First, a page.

Dr. Michael Huang, DDS
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Is Stress Stealing Your Healthy Smile?

January 12, 2016
Posted By: Michael Huang
rush hour traffic gridiron

You’re stuck in the gridiron of rush hour traffic and late for a meeting, when your phone rings and you spill your coffee. We all have stress, some more than others. Some stress is good, but too much can cause serious issues with your physical health, including the health of your mouth.

Dr. Huang and our team want to partner with you to maximize your oral health, so you can enjoy healthy teeth and a gorgeous smile for life. Call our Covina, CA dental office now to schedule an appointment.

Symptoms of Too Much Stress

As it relates to dentistry, the following symptoms can indicate too much stress in your life.

  • Teeth grinding, clenching (bruxism): We sometimes say that a person who’s feeling frustrated or stressed has a tense jaw. This isn’t just a common phrase, it’s a reality. Often, times of stress cause humans to tighten facial muscles, which places tension on the large jaw muscles. When muscles are held tense for a long period, they become overworked. As a result, they twitch at night. Many people who grind and clench their teeth do so while sleeping, and the bedmate is the first to notice. A dentist can also notice a teeth grinding habit, evidenced by tooth wear and cracks on molars. Treatment: Ask about a custom night guard to prevent bruxism.
  • Headaches: Though a headache can stem from many causes, it may be caused by teeth grinding or TMJ disorder. One symptom of nighttime teeth grinding is a headache upon waking. TMJ disorder, with or without bruxism, can also result in headaches. Treatment: Ask about a custom mouth guard to prevent bruxism and treat TMJ disorder.
  • Gum disease: Too much stress increases the body’s risk for developing infection. Over half of all Americans experience gum disease in some form, during a lifetime. This condition heightens the potential for diabetes complications, low-weight births, heart attack, stroke, lung conditions, dementia, and Alzheimer’s disease. Studies are being conducted to determine whether gum disease is also linked to cancer. We know that it is the main cause of adult tooth loss in our nation, and advanced cases lead to jawbone deterioration. Treatment: Gum disease can be treated with a deep cleaning and topical antibiotics, in mild to moderate cases. Advanced cases require surgical treatment by a periodontist.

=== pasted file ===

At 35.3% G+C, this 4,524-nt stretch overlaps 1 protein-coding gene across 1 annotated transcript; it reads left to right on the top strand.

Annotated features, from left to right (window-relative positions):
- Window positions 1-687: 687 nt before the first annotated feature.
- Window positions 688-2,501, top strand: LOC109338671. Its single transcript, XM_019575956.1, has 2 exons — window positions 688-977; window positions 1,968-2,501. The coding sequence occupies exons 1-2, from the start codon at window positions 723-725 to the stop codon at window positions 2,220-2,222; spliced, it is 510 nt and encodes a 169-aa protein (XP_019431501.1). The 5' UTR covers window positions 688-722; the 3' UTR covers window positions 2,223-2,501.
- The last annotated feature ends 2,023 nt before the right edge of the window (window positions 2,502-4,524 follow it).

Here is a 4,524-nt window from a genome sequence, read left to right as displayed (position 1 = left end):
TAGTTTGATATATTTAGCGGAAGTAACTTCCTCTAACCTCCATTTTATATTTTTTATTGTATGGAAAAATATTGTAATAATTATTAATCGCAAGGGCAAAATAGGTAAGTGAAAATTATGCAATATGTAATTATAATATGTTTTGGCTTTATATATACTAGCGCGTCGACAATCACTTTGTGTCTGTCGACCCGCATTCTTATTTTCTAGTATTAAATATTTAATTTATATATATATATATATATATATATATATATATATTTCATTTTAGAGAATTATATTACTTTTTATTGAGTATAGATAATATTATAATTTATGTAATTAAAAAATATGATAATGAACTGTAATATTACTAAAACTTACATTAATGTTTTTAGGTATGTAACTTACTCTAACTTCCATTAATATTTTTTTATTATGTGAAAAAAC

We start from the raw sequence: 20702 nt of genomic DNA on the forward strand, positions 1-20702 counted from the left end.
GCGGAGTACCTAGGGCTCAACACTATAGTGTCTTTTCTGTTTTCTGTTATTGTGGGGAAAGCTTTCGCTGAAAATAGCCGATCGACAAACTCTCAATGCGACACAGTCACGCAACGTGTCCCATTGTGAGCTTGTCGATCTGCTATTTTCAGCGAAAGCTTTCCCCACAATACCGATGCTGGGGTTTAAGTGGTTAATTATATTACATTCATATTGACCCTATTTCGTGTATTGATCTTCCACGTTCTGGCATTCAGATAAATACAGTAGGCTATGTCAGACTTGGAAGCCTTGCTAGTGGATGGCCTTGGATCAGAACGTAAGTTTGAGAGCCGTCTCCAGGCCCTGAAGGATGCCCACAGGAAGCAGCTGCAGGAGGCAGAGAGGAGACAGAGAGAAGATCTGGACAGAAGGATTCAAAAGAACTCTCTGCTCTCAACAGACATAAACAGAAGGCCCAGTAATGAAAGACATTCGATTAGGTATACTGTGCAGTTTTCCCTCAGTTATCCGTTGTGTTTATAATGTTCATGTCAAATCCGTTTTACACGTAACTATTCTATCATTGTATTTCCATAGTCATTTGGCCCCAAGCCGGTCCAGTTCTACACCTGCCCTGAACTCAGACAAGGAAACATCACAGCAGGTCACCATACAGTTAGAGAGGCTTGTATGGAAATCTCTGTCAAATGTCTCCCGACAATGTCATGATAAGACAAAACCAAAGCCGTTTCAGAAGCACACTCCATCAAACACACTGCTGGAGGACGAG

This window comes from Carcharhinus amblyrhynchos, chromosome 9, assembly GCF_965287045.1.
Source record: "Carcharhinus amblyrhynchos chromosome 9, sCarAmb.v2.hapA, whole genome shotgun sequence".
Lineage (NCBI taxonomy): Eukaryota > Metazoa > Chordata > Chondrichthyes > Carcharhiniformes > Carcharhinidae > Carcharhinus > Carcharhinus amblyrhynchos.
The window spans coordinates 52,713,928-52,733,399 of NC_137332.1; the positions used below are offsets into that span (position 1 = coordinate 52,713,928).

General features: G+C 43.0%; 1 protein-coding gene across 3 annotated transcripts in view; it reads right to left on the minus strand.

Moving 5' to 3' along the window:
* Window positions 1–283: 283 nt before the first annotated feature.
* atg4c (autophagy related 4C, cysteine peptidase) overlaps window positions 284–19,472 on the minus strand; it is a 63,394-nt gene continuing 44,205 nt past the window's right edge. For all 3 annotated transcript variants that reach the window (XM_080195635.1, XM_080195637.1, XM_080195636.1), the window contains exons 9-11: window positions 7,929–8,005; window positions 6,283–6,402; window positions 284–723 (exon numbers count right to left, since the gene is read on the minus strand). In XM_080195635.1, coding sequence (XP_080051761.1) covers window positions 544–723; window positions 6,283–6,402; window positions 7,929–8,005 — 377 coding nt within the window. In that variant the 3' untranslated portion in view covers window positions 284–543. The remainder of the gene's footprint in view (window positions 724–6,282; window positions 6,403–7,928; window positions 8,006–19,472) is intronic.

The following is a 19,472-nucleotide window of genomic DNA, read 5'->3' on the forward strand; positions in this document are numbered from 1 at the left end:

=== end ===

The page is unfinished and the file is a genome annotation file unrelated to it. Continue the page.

• Canker sores: Mouth ulcers inside the mouth are called canker sores. While they are not contagious, canker sores can be quite painful. They may develop due to biting or chewing on the inside of the mouth, or as a result of stress. Treatment: Rinse with warm salt water. If the condition continues, ask about special medication.
  • Dry mouth: Studies show that anxiety, often brought on by stress, can lead to dry mouth. This condition is also called xerostomia, and it increases a person’s risk of tooth decay and gum disease. Treatment: Drink plenty of water; chew gum with xylitol. In recurring cases, ask the doctor about artificial saliva.
  • Burning mouth syndrome: BMJ has no known cause in many cases, but it can cause a hot or burning sensation inside the mouth. Pain ranges from mild to severe. Treatment: Drink cold water or suck on ice (do not chew ice). Avoid alcohol, tobacco, and acidic or spicy foods and drinks. You can rinse with benzydamine, an over-the-counter mouthwash with desensitizing properties.
  • TMJ disorder: When the two joints that hold the mandible to the temporal bone are not properly seated, TMJ disorder may result. Clenching the jaw during the day or grinding teeth at night can lead to TMJ disorder. Symptoms include pain in the jaw, mouth, face, head, and/or neck. Commonly, patients endure a popping jaw, chronic earaches or ringing ears, and/or headaches. Treatment: TMJ disorder has many potential causes, but effective treatment often involves use of a custom-fitted mouth guard to be worn during sleep. If malocclusion exists, orthodontics or equilibration of the bite may be in order.
  • Lax oral hygiene: Often, stressed people neglect important routine tasks, such as effective daily brushing and flossing. Lax oral hygiene can contribute to gum disease, cavities, and other oral infections. Treatment: If you’ve not properly cared for your teeth, get back on track with a checkup and cleaning. Dr. Huang or one of our hygienists can refresh your home hygiene skills and recommend products to deter bacteria.

How to Counteract Stress

Effective stress management for you may not look like anyone else’s. Some people relieve stress by running, practicing yoga, or dancing, while others prefer massage, reading a book, or going to the symphony. Pets, music, and nature sounds can relieve stress, as does counting to ten with your eyes closed while taking deep, purposeful breaths. Sometimes, stress can be reduced by spending time outdoors. In some cases, venting your frustrations to a friend or in a blog will relieve pent up stress and frustration. You may need to cut something or someone out of your life, either by reduction or elimination.

Just remember, when stress negatively effects your health, it’s time for a change.

Call Us Today

If you’ve noticed symptoms of any conditions mentioned in this post, or you’ve witnessed a change in your oral health, call today to reserve a checkup and cleaning or consultation with Dr. Huang. Our Covina, CA dental office is accepting new patients now. 

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